2017 has arrived!  Over the past few weeks, I've enjoyed looking back over the blogs of fellow homeschoolers, re-reading the posts that encouraged me throughout 2016.  Here, I've gathered together some of my favorites about Connecting with Our Kids, Encouragement for the Homeschool Mom, Self Care & Awesome Adulting, Creative Homeschooling and Sharing Poetry with Our Kids.  I hope you'll find a nugget of wisdom, a seed of inspiration as you prepare for the year ahead!  Happy New Year!

Connecting with Our Kids

Why Focus on Building Relationships in our Homeschool by Jessica @ Intentional in Life

Curious Over Furious by Heather @ wellermomma blog

Educating the Tortoise and the Hare by Amanda @ Raising daVinci

 

Encouragement for the Homeschool Mom

Homeschooling Translated featured here at Nurtured Roots

Quitting is the Greatest Victory featured here at Nurtured Roots


Comparison - Thief of Joy and Happiness by Nadine @ Up Above the Rowan Tree

Tackling Mommy Guilt by Mary @ Not Before 7

Homeschooling Mama, Do You Need Some Encouragement? by Dachelle @ Hide the Chocolate
 

Creative Homeschooling

Better Learning through Board Gaming by Lynna @ Homeschooling Without Training Wheels

The Unique Power of the Homeschool Parent: Innovation by Mary @ Not Before 7

Day in the Life of a Working Homeschool Mom by Amanda @ Raising daVinci

Creating a Home-Centered Homeschool Room by Melissa @ Soaring Arrows



Why I've Flipped Our Homeschool Routine by Nadine @ Up Above the Rowan Tree

Brown Paper Packages by Jenny @ Where Life is Real
 

Sharing Poetry
with our Kids

100 Poetry Books for Kids by Lynna @ Homeschooling without Training Wheels

Tips for Reading Poetry by Jenny @ Where Life is Real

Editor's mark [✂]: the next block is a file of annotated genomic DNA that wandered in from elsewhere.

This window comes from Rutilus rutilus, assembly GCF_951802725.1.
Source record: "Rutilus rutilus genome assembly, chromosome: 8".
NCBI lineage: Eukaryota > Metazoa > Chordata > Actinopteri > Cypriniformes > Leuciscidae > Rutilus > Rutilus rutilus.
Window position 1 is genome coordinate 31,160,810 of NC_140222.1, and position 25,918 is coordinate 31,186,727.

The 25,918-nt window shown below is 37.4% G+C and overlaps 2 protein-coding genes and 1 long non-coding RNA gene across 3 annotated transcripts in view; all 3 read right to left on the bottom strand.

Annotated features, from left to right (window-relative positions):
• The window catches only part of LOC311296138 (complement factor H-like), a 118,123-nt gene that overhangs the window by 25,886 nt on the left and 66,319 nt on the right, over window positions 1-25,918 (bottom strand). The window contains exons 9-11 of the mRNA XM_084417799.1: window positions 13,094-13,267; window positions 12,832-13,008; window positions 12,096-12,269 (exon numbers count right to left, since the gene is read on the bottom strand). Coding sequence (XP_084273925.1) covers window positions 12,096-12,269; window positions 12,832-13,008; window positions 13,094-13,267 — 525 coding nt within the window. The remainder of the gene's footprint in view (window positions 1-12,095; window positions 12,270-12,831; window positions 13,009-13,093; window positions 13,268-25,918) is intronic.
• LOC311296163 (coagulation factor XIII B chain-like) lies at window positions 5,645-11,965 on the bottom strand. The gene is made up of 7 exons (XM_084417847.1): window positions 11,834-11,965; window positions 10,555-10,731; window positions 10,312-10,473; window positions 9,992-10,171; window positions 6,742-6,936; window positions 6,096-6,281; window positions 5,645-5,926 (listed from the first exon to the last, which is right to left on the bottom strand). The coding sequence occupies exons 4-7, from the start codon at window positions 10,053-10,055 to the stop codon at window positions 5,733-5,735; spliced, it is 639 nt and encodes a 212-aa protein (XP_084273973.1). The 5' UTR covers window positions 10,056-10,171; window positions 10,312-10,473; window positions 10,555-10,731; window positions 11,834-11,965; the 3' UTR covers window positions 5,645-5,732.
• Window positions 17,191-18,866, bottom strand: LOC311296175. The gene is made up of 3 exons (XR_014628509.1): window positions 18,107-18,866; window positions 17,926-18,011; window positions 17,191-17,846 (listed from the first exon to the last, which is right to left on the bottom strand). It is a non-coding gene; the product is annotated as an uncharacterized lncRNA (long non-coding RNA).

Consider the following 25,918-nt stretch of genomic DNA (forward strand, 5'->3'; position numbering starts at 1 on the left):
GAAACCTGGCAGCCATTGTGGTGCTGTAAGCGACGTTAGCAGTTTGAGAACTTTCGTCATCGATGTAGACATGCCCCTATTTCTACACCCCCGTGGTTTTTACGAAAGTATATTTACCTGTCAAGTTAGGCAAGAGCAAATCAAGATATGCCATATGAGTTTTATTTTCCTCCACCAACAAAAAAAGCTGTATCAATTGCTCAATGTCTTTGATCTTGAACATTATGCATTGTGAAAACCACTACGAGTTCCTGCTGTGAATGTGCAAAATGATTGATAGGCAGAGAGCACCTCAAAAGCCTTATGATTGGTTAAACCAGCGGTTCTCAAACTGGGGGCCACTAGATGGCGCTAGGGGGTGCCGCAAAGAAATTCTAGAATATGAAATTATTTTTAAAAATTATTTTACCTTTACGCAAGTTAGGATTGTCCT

The Endearing Art of Poetry Tea Time by Melissa @ Soaring Arrows
 

 

 

 

 

 

 

 

Giveaway & Christmas Copywork for the Whole Family!

What are your homeschooling plans for December?  Do you incorporate the holidays into your "schoolwork"?  Or do you add holiday activities on top of your regular work?  After years of homeschooling, I've learned that to truly enjoy the season, our family needs to keep things simple in our homeschool.  Instead of adding on our Christmas books and crafts and Christmas card writing to our already busy days, we weave our days around these. 

(This post contains affiliate links.  by purchasing through these links, nurtured roots receives compensation at no cost to you.  thanks for your support.)

(This post contains affiliate links.  by purchasing through these links, nurtured roots receives compensation at no cost to you.  thanks for your support.)


A couple weeks ago, I shared my free-write prompts for the holidays.   To round out our language arts study for the month, I've created Christmas Copywork.  It is based on the books Merry Christmas, Amelia Bedelia and The Best Christmas Pageant Ever.  We'll also be using the Brave Writer Boomerang Guide for A Christmas Carol.  With these three books, everyone in our family will have festive copywork to complete throughout the month of December. 

The links to download 25 Fun & Festive Free-write Prompts and Christmas Copywork for the Whole Family is at the bottom of this page.

If you want to know more about copywork and dictation, pop over to bravewriter.com and check out the webinar devoted to the topic.

Here's a list of what is covered for each book:

Merry Christmas, Amelia Bedelia:
pronouns, spelling pattern /ed/, using question marks

The Best Christmas Pageant Ever:
apostrophes & contractions, dialogue, spelling compound words, semicolons, compound sentences, using dashes

A Christmas Carol:
Head over to the Brave Writer store to read more about the guide for this book.

A now for the giveaway! 
Enter to win a copy of each of the books listed above and simplify your homeschool plans for December.

Click on the images below to download your free PDFs.

Subscribe here for updates and more free resources for your homeschool.

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S.T.E.A.M. Inspired Stocking Stuffers for Teens

Need an engaging gift for your teen?  Inspired by the fun of S.T.E.A.M.  (Science, Technology, Engineering, Art & Math), this is a list that you and your teen will love. There's something for everyone, and something for every budget.  Happy Holidays!

(This post contains affiliate links.)

IQ Twist: Starting with simple puzzles and advancing to complex challenges, this game will sharpen your mind and visual skills.